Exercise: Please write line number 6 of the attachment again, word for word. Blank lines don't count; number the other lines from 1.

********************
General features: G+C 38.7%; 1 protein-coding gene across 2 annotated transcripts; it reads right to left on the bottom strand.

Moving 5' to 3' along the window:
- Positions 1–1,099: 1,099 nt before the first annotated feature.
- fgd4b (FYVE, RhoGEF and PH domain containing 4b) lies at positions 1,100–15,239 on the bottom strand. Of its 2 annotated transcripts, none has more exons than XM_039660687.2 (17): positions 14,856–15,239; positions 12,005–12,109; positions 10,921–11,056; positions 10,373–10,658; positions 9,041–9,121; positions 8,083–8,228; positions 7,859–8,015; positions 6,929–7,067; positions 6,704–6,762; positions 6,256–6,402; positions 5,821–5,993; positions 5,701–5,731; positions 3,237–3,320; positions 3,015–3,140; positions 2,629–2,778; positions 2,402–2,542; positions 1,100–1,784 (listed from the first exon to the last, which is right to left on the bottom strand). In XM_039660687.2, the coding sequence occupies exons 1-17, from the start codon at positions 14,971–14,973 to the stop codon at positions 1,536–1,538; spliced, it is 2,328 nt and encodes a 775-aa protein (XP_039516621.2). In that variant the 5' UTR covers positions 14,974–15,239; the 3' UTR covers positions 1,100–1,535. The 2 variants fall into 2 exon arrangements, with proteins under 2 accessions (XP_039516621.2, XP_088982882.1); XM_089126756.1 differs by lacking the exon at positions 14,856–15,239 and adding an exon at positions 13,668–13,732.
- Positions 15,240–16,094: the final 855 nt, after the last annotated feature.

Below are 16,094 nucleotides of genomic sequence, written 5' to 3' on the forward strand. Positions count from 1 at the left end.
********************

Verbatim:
Below are 16,094 nucleotides of genomic sequence, written 5' to 3' on the forward strand. Positions count from 1 at the left end.